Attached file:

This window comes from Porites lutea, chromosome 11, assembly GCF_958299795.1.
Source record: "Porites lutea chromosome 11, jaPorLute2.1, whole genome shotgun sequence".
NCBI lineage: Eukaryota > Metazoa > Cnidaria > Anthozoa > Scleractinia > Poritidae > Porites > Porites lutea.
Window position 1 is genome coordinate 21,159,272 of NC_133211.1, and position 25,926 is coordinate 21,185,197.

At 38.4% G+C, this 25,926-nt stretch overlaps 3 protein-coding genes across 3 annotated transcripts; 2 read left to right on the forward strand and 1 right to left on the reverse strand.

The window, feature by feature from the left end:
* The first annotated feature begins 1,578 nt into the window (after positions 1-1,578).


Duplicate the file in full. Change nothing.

This window comes from Porites lutea, chromosome 11, assembly GCF_958299795.1.
Source record: "Porites lutea chromosome 11, jaPorLute2.1, whole genome shotgun sequence".
NCBI lineage: Eukaryota > Metazoa > Cnidaria > Anthozoa > Scleractinia > Poritidae > Porites > Porites lutea.
Window position 1 is genome coordinate 21,159,272 of NC_133211.1, and position 25,926 is coordinate 21,185,197.

At 38.4% G+C, this 25,926-nt stretch overlaps 3 protein-coding genes across 3 annotated transcripts; 2 read left to right on the forward strand and 1 right to left on the reverse strand.

The window, feature by feature from the left end:
* The first annotated feature begins 1,578 nt into the window (after positions 1-1,578).